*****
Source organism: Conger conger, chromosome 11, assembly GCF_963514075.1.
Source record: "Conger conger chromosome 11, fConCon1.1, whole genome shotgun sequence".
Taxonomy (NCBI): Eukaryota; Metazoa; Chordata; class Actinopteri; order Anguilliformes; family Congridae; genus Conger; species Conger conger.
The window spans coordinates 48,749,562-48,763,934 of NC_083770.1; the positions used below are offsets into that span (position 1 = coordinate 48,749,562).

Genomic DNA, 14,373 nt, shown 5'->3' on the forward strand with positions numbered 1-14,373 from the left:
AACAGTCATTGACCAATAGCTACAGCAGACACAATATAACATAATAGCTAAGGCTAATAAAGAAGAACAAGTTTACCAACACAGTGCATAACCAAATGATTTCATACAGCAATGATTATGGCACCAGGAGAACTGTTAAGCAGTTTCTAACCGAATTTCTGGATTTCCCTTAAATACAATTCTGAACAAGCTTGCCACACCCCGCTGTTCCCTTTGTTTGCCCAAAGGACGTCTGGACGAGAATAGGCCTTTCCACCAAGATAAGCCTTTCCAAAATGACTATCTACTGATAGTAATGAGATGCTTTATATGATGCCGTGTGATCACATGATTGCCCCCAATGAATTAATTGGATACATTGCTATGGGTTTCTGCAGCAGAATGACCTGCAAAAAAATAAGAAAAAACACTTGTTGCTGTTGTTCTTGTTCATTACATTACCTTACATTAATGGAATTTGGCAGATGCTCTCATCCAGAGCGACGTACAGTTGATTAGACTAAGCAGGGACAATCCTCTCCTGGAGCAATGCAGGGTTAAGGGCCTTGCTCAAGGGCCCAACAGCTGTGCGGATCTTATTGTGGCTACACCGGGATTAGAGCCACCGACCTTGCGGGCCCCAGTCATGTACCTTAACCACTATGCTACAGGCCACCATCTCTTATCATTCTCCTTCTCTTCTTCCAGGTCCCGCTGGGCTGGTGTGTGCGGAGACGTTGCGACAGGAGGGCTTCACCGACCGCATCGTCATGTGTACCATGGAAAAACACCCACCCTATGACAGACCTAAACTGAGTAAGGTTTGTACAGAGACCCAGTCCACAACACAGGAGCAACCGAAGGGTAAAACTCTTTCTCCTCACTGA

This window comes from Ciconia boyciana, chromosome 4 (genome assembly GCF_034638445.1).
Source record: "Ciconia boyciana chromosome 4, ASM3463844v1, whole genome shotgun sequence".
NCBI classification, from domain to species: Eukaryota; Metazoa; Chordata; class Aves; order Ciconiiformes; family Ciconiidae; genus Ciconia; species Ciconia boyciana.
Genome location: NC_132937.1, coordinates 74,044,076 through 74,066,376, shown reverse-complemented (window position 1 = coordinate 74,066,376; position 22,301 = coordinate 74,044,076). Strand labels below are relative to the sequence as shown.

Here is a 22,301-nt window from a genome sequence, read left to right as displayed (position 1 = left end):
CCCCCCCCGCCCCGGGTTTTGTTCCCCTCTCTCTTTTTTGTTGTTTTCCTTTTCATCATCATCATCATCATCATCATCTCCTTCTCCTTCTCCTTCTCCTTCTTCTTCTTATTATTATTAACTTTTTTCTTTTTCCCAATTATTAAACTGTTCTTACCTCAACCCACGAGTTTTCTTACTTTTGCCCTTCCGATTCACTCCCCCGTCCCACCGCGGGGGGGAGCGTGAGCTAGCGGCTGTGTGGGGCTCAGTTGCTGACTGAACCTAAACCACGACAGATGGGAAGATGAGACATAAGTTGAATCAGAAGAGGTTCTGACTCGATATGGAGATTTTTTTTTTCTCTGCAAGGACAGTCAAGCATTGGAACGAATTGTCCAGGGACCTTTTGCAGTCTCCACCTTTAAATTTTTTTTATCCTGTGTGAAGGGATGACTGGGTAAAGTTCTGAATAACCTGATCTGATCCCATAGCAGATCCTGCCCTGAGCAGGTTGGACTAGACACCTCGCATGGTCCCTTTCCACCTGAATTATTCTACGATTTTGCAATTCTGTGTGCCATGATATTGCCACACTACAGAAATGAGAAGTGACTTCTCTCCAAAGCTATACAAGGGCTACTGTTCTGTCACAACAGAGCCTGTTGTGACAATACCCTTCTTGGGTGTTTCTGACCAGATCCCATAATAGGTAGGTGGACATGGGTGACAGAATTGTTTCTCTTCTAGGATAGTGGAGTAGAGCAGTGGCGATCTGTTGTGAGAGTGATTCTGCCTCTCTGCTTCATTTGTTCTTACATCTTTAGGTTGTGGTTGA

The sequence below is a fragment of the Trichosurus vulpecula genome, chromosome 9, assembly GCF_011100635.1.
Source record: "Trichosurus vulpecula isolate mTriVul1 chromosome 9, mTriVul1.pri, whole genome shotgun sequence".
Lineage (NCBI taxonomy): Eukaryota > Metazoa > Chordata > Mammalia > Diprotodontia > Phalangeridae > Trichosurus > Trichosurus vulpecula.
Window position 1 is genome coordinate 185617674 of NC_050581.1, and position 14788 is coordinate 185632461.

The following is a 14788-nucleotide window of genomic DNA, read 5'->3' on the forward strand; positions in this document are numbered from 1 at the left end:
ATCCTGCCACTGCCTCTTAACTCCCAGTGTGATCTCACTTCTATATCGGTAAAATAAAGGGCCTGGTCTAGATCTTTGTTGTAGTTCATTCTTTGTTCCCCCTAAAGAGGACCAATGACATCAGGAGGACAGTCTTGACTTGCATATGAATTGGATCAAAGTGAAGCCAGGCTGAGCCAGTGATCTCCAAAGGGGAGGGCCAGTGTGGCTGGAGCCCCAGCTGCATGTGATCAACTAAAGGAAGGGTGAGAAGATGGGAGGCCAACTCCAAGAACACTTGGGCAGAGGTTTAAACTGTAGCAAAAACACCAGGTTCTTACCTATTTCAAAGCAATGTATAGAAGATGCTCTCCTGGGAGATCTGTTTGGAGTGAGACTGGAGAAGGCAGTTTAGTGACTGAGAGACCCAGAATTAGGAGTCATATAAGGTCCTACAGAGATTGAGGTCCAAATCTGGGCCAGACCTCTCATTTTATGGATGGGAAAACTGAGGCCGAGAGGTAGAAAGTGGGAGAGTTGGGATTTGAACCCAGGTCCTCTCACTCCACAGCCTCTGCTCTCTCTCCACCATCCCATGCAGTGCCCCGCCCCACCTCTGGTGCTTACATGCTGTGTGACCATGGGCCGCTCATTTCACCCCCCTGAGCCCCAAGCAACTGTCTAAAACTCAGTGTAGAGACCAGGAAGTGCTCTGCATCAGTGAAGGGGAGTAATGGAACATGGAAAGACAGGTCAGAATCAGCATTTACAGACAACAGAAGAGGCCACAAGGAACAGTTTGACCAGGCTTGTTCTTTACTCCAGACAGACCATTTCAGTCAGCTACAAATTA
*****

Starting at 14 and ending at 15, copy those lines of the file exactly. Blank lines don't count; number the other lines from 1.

Source record: "Trichosurus vulpecula isolate mTriVul1 chromosome 9, mTriVul1.pri, whole genome shotgun sequence".
Lineage (NCBI taxonomy): Eukaryota > Metazoa > Chordata > Mammalia > Diprotodontia > Phalangeridae > Trichosurus > Trichosurus vulpecula.